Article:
The other night I attended the BCS Roger Needham lecture held at the Royal Society in London – this is an annual event that recognises outstanding research work in the IT world and provides a platform for the author to present. This year it was the turn of Dr Byron Cook from Microsoft Research, speaking on the subject of “Proving the programs eventually do something good”. Byron reminded me of a cross between Jarvis Cocker from Pulp and Smart421′s WebSphere practice manager, and there is a bit of the IT research pop star about him (if such a thing exists!).
My attendance was part of my strategy to follow Guy Kawasaki advice – “eat like a bird, poop like an elephant”, although I must admit that beforehand I was pretty sceptical of how useful I would find the event.
So I have to say straight off – the presentation was utterly, utterly fascinating. He was a great speaker – interesting, amusing, great anecdotes and just eccentric enough to be a convincing academic. To be honest, he is actually quite a practical academic – having produced real code solutions that solve real problems and are in use today. I found myself fished in and attracted to the idea of the purity of academic research – at least until he got started on the maths and the set theory :). The basic message of the research papers he and his colleagues have worked on is that static analysis of code can prove that programs will eventually terminate (i.e. not hang), and that some other programs will hang under certain conditions, but that this cannot be proven for all programs. The nature of some programs means that it just cannot be proven either way. Ever. Turing worked that out years ago. But his vision is that it will be possible to increase the proportion of programs in the “we definitely know if we have a problem or not” category to a useful level, giving you a kind of automatable 100% test coverage for some programs.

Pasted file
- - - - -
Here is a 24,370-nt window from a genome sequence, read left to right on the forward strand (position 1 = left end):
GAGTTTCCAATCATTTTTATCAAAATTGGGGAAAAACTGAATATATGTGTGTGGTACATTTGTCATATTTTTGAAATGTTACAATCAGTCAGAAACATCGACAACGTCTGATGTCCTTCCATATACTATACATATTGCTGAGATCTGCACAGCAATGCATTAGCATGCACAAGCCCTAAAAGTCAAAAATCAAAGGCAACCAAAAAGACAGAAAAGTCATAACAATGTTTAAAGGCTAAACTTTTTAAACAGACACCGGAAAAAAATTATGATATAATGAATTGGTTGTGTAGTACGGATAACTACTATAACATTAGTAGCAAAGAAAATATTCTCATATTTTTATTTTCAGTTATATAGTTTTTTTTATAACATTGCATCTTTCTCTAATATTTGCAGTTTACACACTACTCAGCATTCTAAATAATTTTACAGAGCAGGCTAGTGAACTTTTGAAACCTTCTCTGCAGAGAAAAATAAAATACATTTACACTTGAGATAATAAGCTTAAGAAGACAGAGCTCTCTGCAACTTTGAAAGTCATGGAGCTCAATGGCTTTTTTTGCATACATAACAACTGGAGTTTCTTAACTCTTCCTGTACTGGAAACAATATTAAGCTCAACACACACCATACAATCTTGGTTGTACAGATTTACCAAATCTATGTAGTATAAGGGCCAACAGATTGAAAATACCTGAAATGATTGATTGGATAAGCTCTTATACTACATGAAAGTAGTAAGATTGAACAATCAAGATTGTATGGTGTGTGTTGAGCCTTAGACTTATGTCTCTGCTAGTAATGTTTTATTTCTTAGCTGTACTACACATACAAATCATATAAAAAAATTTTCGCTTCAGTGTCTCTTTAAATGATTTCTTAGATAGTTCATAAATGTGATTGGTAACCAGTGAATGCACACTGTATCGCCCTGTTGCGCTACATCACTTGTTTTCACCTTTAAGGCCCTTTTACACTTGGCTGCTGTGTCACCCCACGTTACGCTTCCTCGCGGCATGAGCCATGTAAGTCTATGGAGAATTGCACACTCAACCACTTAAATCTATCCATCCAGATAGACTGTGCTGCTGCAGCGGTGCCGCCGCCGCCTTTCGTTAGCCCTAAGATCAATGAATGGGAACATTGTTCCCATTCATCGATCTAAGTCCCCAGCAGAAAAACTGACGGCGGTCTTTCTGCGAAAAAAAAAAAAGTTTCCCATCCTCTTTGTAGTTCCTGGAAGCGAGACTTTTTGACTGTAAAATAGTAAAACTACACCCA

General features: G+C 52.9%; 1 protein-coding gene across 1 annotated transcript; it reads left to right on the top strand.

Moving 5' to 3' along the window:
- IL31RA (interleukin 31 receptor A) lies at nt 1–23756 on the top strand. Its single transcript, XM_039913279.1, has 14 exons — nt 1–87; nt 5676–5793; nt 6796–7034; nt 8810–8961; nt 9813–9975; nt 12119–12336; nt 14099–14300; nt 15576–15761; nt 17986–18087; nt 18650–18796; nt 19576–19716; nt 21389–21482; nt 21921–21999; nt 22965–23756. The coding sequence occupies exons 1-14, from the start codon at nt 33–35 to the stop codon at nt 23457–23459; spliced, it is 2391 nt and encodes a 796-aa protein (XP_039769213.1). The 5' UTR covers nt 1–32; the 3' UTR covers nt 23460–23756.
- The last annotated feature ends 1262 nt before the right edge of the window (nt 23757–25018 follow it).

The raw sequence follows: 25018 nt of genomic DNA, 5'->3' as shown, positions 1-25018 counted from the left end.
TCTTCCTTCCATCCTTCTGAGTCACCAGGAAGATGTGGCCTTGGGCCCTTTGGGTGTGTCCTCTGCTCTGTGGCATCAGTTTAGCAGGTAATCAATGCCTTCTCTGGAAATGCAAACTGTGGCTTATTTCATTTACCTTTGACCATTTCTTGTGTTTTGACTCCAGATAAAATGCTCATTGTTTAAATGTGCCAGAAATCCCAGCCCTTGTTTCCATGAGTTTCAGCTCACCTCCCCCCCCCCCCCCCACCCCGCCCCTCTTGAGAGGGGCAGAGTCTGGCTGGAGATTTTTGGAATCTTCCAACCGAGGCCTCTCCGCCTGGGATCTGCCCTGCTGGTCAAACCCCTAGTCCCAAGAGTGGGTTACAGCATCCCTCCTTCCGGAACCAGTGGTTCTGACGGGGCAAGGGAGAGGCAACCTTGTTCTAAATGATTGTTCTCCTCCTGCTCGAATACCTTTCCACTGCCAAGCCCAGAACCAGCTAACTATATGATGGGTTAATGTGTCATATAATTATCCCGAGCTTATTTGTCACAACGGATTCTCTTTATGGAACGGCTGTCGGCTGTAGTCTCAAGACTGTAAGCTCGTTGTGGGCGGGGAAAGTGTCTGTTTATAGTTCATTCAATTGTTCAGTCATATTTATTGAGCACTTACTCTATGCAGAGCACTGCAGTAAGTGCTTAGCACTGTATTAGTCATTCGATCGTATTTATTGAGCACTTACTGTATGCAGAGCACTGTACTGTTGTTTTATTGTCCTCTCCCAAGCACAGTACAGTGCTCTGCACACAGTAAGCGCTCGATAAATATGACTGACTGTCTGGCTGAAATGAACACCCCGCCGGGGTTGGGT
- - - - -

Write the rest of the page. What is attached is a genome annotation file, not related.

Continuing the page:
So in the future, as well as just using the static code analysis tools like CheckStyle, lint, FxCop etc that we use today, we could also perform static analysis that will prove (I say again – for some programs) that they will not hang. Impressively he has already demonstrated this by finding some bugs in Windows device driver code (the size of which was up to 30k lines) which had previously gone undiscovered despite being in use in the field. Of course there are many barriers to this becoming mainstream – two of which were that it sounded like you needed pretty huge processing power (so could only be done overnight typically and maybe using a high degree of parallel computing capacity, although fortunately the algorithm does fit parallelism quite nicely) and also that the range of ‘checkable’ programs and data structures is currently quite limited, e.g. today we can handle linked lists but not tree structures.
But Byron gave me hope that static code analysis is not a ‘dead’ area and that advances are being made that can lead us to produce better software in the future. If you want to read more, have a look on the Microsoft research site.